Jeph Loeb was interviewd by the supermanhomepage in 2004, and offered this advice to writers when asked if he had any advice for breaking into the comic business, or into writing in general?
" Keep writing," he advises. "Every day. Write a page. Of something.
Anything. Write what you love, what you know. Stay on it. If it's
comics, get to know the editors. They are the ones who can hire you. Not
other writers. Don't be a snob. Work for anyone. Get to know artists.
Work for free and work up from there. And never, ever let anyone stop
you from your dream."
How long it takes him to script a comic, he revealed, "depends on the
issue, depends on the book. Sometimes they come very quickly -- a few
days. sometimes it takes a few weeks of thinking, taking notes, coming
up with moments and then finally sitting down and doing it. William
Goldman who is one of my heroes and who wrote (among many, many things) Butch Cassidy and the Sundance Kid was
asked how long does it take to write a screenplay. He said that he
thought about Butch & The Kid for 13 years and wrote it in seven
days. So. how long did it take him? A LOT of writing is done when you're
That's hard to understand when you 're the writer's wife or girlfriend
or boyfriend. It's hard to explain when you're on the couch for six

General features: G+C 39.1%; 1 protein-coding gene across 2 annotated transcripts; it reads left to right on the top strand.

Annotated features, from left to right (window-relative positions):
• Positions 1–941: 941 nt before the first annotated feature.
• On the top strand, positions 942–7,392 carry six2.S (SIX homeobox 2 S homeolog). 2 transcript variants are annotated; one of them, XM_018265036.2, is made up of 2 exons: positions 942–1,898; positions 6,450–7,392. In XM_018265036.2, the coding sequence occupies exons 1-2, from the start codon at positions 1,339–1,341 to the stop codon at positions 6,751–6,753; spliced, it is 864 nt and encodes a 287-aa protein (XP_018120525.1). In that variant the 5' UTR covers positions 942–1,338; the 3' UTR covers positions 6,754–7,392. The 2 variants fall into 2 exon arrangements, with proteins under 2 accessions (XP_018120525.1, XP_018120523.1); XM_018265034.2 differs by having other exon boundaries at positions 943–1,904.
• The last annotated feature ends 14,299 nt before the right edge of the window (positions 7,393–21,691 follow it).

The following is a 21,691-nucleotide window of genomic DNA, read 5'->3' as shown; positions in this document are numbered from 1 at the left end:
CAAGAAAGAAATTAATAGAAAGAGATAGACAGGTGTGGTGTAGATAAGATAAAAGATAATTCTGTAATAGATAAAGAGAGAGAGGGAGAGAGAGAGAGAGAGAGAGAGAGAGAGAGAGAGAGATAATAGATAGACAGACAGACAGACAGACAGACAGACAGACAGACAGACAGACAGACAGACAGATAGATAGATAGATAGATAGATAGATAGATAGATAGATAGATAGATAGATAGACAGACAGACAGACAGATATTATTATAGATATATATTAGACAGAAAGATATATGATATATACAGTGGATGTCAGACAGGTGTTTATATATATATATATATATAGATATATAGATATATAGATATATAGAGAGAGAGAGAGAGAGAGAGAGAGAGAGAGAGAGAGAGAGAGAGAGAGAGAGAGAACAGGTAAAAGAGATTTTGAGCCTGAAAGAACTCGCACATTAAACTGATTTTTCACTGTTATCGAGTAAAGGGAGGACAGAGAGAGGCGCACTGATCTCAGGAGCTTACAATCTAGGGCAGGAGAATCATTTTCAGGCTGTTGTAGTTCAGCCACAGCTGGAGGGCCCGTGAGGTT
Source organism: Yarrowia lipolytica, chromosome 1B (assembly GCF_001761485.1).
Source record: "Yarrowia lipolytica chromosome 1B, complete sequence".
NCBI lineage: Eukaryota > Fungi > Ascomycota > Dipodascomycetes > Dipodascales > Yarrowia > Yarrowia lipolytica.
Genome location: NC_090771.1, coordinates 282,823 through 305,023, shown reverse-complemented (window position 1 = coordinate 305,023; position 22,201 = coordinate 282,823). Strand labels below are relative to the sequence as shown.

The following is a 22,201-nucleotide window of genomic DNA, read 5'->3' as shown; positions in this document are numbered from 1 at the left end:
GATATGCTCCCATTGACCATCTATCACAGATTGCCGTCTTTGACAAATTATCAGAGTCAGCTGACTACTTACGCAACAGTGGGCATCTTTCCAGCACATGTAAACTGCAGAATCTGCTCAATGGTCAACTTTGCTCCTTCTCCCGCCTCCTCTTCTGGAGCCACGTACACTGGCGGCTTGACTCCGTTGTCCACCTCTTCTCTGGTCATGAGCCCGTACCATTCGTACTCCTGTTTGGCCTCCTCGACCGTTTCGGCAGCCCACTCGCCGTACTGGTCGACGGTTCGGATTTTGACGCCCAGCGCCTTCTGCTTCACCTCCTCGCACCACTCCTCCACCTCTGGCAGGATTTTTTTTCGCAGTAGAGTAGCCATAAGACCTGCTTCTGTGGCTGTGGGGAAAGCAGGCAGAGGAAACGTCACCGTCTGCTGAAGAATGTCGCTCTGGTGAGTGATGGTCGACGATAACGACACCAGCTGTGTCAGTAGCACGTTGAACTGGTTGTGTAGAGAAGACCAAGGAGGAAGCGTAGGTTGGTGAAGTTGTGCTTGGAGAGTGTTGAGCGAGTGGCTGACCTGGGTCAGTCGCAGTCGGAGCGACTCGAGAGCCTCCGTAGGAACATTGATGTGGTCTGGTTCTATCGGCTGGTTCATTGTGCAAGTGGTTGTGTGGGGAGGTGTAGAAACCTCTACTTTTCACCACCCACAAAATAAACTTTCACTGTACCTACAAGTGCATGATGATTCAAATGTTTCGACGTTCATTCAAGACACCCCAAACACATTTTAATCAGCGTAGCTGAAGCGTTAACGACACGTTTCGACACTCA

hours, counting ceiling tiles that you're actually working. But, my mind
says he always tries to work with an artist on a book. " I always talk
about the story with my artist at the beginning," he revelaed, "so he
knows what he's getting into. I try and keep mind his concerns,
strengths and the things he loves to draw.
"I write a full script -- very detailed description, all the dialogue,
just like a screenplay. But -- and it's a BIG but --I tell the artist
that it's there for him to interpret. I only ask that if they can, try
to follow the pacing -- the rhythm -- of the dialogue, that'd be great.
"Even so, when the artwork comes in, I re-dialogue the work to better
suit the images. Sometimes that's a complete rewrite, sometimes, that's
just putting the balloons on the page.
"I happen to work with brilliant
guys who always astonish me with their work. It really is FUN!"
• Read the whole interview on a number of projects Jeph worked on here: